So, yes your proper course was to stand on on starboard, leaving port to keep clear.

So it just happens that your [strategic] proper course give you a tactical advantage by putting P through a gybe to keep clear of you.

If your protest committee are not experienced assy sailors, you might have a little difficulty that you were sailing your proper course to the layline, rather than standing on to gain the tactical advantage on P and breaking rule 18.4.
Originally posted by ohFFsake

What if
1. The short leg to the finish is very deep, so if you sail hot angles you might not want to gybe at the mark as that would entail having to gybe again to get down to the line, or

Very deep to the finishing mark would make it very clear that it was not your proper course to gybe at the mark.

2. The finish line is very biased so you want to gybe late and sail to the leeward end of it, or
3. There is an identifiable tide or wind advantage to be had by delaying your gybe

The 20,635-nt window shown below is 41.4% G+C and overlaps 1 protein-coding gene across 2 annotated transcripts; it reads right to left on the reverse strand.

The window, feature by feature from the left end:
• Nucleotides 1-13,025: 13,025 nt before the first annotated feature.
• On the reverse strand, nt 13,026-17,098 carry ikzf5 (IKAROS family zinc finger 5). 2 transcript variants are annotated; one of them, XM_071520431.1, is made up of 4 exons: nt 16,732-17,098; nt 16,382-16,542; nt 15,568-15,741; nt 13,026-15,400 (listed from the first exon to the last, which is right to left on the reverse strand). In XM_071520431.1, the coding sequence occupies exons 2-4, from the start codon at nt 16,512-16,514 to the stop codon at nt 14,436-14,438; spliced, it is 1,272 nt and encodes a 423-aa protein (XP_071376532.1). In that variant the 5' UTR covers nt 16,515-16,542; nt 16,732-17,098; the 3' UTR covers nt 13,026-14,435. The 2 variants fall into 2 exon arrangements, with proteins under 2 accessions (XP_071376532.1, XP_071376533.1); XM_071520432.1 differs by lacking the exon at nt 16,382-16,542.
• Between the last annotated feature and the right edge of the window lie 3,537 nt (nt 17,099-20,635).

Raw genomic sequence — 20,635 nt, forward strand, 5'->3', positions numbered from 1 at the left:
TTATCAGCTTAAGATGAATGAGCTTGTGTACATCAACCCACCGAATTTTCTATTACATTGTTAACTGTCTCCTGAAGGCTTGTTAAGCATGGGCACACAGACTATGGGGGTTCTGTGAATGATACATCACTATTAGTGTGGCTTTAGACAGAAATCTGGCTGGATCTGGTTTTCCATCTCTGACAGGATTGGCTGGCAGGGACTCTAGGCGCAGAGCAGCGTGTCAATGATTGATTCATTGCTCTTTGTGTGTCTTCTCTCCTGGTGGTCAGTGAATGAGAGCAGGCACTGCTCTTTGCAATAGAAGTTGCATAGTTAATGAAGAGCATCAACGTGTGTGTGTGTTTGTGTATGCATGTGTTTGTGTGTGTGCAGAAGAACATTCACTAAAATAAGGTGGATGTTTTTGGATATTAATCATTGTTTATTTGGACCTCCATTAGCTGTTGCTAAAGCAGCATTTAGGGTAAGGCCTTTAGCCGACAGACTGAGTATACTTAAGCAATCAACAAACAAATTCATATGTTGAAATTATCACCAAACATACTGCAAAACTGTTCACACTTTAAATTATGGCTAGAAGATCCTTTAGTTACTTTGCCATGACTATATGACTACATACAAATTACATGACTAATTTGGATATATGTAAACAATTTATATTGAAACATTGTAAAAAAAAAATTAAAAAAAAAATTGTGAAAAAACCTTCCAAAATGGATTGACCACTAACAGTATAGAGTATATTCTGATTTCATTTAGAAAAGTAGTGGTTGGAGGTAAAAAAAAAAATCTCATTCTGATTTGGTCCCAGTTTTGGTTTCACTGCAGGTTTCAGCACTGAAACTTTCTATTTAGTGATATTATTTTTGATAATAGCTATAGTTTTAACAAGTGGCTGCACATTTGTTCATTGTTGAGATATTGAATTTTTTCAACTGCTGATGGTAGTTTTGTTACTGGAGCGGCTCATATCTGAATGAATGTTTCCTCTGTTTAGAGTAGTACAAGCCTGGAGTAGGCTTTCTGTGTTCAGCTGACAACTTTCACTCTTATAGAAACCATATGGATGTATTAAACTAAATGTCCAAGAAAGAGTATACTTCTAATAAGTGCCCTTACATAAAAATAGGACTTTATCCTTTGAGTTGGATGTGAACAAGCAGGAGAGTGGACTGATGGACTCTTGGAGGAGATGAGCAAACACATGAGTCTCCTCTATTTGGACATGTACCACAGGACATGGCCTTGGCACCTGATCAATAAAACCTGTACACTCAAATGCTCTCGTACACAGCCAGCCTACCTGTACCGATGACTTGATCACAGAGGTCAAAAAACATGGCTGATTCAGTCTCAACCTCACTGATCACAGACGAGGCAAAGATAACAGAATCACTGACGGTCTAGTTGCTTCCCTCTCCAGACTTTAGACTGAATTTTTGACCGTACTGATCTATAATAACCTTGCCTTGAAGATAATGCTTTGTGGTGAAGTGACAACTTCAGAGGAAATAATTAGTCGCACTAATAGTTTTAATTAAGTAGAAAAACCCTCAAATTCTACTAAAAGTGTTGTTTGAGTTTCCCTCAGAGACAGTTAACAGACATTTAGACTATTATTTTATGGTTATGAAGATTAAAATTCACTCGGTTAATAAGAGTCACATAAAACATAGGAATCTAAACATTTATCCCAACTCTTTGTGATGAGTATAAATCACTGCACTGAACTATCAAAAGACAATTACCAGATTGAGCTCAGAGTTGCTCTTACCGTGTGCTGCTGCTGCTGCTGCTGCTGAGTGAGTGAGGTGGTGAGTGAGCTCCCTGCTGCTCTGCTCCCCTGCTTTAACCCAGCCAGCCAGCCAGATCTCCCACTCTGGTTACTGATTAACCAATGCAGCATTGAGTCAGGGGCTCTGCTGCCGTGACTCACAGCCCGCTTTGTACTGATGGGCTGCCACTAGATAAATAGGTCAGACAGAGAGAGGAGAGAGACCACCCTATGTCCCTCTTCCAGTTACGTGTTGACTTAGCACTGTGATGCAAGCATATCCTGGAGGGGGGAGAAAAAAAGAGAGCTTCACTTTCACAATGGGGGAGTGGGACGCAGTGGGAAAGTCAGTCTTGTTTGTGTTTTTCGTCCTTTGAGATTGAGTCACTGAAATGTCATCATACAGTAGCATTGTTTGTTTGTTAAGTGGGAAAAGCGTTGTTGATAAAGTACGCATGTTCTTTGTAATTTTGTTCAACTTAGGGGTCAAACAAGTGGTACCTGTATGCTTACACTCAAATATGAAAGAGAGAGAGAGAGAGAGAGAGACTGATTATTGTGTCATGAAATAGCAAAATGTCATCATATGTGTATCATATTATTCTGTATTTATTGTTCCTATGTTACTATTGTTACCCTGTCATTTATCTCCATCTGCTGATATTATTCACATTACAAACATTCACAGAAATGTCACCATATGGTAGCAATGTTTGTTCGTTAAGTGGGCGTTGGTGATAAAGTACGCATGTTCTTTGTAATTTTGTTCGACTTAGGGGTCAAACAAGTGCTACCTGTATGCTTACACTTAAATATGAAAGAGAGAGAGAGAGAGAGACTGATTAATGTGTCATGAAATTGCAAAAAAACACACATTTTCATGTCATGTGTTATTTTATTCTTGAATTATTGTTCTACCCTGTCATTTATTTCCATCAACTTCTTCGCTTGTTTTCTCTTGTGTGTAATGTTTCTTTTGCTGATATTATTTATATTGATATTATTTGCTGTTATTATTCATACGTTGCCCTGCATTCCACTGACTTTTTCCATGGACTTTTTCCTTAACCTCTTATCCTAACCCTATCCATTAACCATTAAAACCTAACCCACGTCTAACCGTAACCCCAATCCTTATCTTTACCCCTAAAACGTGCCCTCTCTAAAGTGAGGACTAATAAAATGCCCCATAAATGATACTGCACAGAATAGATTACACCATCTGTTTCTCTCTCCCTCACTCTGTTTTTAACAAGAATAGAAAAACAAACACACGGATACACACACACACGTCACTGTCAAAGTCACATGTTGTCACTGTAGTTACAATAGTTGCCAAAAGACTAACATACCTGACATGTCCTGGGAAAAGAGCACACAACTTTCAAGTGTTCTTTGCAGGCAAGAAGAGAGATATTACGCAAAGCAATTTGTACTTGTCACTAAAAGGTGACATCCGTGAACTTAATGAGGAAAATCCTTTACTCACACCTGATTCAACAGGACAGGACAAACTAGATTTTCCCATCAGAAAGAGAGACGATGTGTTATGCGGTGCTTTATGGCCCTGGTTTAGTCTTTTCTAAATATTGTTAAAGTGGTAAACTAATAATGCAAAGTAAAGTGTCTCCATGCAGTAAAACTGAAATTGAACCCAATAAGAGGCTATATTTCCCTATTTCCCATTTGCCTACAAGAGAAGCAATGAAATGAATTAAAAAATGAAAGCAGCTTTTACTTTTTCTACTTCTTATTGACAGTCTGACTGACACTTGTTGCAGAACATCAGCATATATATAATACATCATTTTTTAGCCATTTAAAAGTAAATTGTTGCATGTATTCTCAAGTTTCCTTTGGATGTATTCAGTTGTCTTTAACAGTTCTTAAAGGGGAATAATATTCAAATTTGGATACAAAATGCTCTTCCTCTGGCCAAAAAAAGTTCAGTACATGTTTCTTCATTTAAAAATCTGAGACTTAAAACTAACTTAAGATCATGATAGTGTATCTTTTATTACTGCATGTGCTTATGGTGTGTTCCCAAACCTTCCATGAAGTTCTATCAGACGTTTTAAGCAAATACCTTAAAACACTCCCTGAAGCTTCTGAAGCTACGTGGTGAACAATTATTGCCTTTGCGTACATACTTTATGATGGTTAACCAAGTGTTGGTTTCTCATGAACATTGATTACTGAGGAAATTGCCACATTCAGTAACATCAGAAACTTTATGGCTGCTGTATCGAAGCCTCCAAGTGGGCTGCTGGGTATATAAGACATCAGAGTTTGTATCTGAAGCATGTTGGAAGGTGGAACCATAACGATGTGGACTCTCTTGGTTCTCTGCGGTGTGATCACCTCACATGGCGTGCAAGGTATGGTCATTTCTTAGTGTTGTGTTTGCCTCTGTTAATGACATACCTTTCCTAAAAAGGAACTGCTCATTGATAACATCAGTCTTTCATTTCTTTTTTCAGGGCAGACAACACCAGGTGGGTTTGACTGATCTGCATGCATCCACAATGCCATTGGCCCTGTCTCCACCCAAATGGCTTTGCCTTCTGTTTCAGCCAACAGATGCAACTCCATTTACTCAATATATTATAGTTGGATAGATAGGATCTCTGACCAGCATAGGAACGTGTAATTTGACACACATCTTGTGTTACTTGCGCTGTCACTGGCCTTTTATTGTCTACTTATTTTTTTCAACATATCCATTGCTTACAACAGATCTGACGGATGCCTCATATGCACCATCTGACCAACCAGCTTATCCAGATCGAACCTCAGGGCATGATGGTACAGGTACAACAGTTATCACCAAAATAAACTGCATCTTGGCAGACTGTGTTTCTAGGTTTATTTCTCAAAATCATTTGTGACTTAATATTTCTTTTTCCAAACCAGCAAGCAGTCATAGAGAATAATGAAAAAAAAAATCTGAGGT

Yup.  All about good reasons why your proper course at the mark was not to gybe.
Originally posted by Fatboi

Not 100% on your exact situation, but if you can argue that it wasn't your fastest route to the finish by gybing on the mark, then you are covered. 

It's not enough just to argue it:  you have to win the arguement.

See the discussion above about why a protest committee might not be convinced when sailing your proper course also gives you a tactical win over the port tacker at the mark.
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Post Options Post Options   Quote ohFFsake Quote  Post ReplyReply Direct Link To This Post Posted: 06 Jun 19 at 12:59pm
Originally posted by Brass

It's not enough just to argue it:  you have to win the arguement.
And that is rules interpretation in a nutshell!

When it comes to protests, it's not just about taking part...